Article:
Each Advent for the past several years I’ve shared a story that I’ve titled “Come on In.” The story is not original with me and I do not know its author or even where I first found it. If the Quakers have it right, and I believe they do, there is “that of God” in every human being (that includes those on the Right and those on the Left, gay and lesbian, transgender, migrant, feminist, misogynist, black, white, brown and yellow—all humanity). Whenever, however, and wherever we attempt to shun, discriminate, or denigrate any human person we close the door of our “Inn” to the Marys, Josephs and baby Jesuses of our time. Here’s the story:
The children’s Christmas pageant was about to begin. All the children had rehearsed their lines and were now dressed in their costumes. Some were wearing angel costumes with tinseled-edged wings. Others were dressed up like the wise persons with Burger King crowns and fake beards. There were also a few bathrobe-clad shepherd types. Mary, Joseph, and the Baby (played by a life-sized rubber ball) were ready for the curtain to rise.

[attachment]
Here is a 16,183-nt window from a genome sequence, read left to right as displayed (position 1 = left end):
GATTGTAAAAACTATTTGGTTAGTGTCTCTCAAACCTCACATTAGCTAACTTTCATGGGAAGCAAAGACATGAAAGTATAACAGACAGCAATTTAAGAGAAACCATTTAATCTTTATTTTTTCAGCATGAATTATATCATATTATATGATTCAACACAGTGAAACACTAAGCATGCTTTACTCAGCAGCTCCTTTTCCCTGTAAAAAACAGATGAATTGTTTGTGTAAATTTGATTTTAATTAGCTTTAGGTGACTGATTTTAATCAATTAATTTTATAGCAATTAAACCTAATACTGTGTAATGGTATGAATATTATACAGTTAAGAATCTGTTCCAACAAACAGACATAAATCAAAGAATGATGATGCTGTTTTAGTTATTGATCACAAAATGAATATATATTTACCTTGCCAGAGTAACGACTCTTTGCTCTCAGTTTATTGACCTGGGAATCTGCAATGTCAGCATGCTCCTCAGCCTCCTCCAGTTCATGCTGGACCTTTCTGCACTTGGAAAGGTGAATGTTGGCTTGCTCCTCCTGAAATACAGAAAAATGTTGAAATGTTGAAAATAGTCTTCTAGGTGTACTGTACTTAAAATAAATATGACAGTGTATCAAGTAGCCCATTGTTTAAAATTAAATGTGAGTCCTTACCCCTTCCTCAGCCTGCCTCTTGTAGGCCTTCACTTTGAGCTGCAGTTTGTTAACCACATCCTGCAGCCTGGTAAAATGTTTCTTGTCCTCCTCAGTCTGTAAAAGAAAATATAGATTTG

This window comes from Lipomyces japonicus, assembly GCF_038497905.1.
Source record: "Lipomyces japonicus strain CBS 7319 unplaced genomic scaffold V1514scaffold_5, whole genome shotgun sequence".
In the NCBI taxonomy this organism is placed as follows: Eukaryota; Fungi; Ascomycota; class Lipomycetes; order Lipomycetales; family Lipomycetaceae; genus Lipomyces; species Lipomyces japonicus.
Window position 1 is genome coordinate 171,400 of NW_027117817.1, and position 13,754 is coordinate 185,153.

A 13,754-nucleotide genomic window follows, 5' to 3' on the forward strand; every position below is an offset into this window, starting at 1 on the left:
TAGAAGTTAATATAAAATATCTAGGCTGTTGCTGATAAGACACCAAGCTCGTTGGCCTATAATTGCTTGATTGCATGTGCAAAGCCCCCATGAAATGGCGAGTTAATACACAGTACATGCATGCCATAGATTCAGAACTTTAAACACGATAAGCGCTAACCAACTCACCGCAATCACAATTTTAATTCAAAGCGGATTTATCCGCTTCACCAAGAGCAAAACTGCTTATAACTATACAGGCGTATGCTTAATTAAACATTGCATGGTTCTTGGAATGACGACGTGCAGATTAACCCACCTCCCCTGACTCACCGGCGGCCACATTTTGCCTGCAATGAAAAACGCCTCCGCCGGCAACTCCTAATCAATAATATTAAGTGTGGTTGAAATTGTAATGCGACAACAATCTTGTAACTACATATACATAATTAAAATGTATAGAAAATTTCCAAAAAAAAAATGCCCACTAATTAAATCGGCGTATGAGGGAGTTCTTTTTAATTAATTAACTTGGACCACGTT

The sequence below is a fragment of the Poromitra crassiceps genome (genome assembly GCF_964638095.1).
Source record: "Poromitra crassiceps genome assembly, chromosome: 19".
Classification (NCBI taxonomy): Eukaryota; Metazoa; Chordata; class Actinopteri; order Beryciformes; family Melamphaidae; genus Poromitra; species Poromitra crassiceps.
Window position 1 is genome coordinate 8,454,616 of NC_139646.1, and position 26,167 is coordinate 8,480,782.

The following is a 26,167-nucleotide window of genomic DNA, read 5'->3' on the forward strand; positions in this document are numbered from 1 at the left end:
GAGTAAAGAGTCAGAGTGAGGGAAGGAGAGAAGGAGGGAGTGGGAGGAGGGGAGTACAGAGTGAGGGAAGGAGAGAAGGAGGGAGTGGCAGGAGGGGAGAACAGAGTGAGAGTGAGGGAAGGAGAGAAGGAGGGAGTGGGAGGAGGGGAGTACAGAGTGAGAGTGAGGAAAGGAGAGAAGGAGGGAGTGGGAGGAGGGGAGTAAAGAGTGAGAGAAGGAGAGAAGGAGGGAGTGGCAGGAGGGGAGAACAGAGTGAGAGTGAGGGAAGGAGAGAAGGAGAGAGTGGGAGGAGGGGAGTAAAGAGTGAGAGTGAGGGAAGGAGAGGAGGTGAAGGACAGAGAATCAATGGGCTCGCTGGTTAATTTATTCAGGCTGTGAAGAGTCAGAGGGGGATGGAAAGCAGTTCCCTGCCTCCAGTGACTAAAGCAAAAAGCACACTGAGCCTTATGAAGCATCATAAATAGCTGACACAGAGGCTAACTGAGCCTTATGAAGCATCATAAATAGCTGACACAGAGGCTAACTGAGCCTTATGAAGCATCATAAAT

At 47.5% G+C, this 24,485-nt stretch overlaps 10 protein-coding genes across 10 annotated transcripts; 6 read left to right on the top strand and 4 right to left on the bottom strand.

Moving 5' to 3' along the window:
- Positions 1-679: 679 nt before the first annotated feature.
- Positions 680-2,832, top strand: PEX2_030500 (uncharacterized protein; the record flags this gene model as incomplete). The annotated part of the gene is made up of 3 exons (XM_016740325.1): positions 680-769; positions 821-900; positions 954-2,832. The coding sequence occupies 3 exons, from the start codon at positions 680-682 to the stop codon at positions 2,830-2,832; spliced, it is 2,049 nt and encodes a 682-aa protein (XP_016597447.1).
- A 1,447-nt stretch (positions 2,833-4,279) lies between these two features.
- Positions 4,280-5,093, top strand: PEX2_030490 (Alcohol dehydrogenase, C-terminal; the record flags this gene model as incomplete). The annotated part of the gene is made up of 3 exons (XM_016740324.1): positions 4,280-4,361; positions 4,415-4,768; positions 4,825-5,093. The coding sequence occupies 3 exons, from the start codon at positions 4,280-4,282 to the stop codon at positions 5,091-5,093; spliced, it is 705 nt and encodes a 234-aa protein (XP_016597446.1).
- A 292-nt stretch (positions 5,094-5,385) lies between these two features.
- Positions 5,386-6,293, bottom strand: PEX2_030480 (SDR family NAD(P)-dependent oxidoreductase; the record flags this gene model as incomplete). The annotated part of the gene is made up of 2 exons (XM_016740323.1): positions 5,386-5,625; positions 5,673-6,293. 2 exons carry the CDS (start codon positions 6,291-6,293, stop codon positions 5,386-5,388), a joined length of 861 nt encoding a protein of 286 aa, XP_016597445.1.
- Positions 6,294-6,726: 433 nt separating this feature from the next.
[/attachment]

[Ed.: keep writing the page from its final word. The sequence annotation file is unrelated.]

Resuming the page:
All were happy to have a part in the pageant, except for one little boy who was cast as the innkeeper. The little innkeeper was saddened as he thought about his one line in the play. When Joseph knocked on the door of the inn, the innkeeper was to simply say; “I have no room!” The thought of turning away the Baby Jesus was breaking the little innkeeper’s heart.
The pageant began. All went well until Joseph knocked on the door of the inn. The innkeeper opened the door and Joseph asked, “Do you have any room?” There was a long silence. Supposing the little innkeeper to have forgotten his line, the director could be heard whispering a prompt from behind the cardboard scenery.
Suddenly the sad countenance of the child innkeeper turned into a glad grin and he began to speak. His line came out loud and clear: “Come on in! I’ve got plenty of room!” The pageant ended right there, as the audience stood to their feet with applause and outrageous joy.
Redeemer, come, with us abide;
our hearts to thee we open wide;
let us they inner presence feel;